Michael’s grandpa Ted Cich died last weekend. He was 91 years old. He could still bicycle ten miles. He died at home in his own bed during his sleep. In other words, the way most of us would like to die. He was a good man who lived a good life.
Ted and Marion raised a family of six rambunctious kids in the Minneapolis suburb of New Brighton. They were hard working and devout Roman Catholics. Two of their sons attended seminary, though neither ultimately became a priest. They owned property on Blue Lake where, over many years, they built a cabin that was the site of many family vacations and to which they retired and lived until Marion’s illnesses drew them back to the city.
I met Ted and Marion in May 2009 one month before I married Michael. They were gracious in their welcome of me into the family. Their welcome stood in stark contrast to my own grandfather who reacted poorly to my coming out and even more poorly to my relationship with Michael. Though my grandfather ultimately improved, with the Ciches there was no need for improvement; they were fully welcoming from the moment they met me.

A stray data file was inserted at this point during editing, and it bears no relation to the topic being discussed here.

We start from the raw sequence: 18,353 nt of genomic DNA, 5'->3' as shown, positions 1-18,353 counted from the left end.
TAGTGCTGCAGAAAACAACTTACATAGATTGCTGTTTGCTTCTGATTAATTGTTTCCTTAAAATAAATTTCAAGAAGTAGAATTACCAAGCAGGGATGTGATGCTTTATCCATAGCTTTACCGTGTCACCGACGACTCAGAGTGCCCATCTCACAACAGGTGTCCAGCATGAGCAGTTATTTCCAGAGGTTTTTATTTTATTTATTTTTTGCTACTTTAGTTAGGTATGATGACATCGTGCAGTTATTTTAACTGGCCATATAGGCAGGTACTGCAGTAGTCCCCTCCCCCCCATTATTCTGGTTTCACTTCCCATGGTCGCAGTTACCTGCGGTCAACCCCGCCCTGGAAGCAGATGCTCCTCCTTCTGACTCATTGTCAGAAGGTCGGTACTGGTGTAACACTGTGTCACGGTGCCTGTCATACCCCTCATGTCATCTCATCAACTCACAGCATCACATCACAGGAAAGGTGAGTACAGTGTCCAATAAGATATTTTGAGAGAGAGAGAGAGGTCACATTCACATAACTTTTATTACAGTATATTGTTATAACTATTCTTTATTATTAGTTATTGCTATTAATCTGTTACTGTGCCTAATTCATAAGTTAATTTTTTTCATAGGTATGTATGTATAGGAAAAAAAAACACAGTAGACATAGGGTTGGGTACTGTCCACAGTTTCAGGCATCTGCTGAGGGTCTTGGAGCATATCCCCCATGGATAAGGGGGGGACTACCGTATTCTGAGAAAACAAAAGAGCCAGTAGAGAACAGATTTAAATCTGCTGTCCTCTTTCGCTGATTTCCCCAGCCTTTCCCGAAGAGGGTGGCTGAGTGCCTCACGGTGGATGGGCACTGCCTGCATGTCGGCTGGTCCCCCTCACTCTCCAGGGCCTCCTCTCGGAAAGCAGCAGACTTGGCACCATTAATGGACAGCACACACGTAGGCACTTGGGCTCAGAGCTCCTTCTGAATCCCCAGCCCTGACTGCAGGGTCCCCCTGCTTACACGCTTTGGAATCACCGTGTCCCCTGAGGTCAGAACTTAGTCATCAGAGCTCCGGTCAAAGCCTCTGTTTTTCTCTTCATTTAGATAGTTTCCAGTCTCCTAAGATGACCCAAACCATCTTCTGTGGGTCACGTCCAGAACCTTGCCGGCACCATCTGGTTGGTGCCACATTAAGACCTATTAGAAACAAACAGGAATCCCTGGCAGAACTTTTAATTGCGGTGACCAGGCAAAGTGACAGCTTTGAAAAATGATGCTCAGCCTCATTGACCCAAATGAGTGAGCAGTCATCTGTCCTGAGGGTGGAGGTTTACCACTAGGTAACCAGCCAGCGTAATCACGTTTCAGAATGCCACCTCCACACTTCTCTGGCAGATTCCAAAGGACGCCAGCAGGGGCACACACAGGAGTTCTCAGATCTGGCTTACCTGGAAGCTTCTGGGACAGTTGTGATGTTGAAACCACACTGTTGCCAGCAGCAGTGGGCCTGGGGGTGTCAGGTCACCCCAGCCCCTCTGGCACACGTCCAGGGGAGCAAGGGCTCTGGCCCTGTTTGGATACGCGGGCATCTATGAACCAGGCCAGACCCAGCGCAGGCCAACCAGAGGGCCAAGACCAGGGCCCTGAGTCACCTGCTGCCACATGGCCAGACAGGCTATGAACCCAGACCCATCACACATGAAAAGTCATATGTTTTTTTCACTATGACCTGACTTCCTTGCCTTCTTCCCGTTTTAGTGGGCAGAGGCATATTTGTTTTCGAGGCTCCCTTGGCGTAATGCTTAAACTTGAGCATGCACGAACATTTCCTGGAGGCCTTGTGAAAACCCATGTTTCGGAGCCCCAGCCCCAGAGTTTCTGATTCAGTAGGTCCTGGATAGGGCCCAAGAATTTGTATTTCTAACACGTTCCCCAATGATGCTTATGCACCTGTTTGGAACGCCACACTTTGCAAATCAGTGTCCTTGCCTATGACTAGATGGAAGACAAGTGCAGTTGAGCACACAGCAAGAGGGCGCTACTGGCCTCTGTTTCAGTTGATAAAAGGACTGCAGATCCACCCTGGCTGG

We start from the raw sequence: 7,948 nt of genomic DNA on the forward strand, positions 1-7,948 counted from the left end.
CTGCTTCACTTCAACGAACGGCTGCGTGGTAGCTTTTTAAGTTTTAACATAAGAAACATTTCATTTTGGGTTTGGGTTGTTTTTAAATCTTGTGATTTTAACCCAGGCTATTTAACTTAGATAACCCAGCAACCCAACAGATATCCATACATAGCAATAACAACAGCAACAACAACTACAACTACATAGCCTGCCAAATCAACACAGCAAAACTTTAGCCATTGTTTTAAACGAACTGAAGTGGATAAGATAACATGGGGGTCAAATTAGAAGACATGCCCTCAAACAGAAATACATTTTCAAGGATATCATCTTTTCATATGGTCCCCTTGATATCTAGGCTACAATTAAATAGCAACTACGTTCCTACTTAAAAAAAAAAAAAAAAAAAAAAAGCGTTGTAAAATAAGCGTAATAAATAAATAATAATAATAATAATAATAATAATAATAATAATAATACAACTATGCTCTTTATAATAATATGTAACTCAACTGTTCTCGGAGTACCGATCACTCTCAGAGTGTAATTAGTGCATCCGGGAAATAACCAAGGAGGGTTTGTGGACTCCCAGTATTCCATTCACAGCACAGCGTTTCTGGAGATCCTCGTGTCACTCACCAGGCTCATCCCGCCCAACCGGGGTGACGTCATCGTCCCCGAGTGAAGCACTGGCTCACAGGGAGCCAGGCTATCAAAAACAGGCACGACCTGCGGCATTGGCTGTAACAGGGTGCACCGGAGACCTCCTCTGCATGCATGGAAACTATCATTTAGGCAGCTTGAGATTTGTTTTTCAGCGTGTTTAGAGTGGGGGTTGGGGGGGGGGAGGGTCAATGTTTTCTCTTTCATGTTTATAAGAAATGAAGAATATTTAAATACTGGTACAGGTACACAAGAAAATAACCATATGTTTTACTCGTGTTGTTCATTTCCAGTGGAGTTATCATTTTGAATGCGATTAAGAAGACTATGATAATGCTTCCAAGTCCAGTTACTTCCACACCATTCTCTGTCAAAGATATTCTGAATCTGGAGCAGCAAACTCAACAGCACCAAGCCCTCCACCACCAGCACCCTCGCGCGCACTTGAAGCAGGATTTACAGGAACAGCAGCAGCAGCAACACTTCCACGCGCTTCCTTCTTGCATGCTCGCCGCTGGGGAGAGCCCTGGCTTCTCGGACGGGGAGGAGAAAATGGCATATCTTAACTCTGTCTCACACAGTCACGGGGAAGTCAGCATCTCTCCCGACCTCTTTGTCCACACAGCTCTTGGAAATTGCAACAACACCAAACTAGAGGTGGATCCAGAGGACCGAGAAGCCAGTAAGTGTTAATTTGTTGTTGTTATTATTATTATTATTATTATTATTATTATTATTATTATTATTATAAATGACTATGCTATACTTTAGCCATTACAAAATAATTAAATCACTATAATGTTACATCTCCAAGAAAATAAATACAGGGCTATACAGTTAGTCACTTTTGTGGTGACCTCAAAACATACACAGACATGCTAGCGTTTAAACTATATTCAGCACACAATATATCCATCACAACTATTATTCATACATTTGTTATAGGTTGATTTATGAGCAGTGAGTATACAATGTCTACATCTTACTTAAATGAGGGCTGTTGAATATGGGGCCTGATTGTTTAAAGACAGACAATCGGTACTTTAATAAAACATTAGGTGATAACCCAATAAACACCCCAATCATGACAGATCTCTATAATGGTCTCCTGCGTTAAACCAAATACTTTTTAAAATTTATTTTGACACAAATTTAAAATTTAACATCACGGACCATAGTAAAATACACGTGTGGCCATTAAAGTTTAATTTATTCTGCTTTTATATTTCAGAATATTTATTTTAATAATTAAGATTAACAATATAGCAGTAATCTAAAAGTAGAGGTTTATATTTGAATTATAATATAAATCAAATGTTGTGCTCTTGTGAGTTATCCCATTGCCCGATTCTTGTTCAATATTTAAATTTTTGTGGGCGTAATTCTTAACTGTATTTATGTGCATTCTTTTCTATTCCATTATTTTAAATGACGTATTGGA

Ted attended our wedding (Marion was unable to make the trip from Minneapolis to Oklahoma City, though she was always disappointed and little angry about that). Not only did he attend, he insisted that every one of his children were to be present so that there could be no question where the Cich family stood. My grandfather made a point of not attending and most of my extended family was not present.
Last year Ted came to Omaha for Sebastian’s baptism, hopefully some of you met him. In May we traveled to Minneapolis to visit him and Michael’s extended family there. Ted delighted in Sebastian, and we are grateful for the time they had together and the pictures we can share with Sebastian of him with his great-grandpa.
Ted and Marion Cich are evidence that being welcoming and inclusive are not generational traits. They are traits of good people.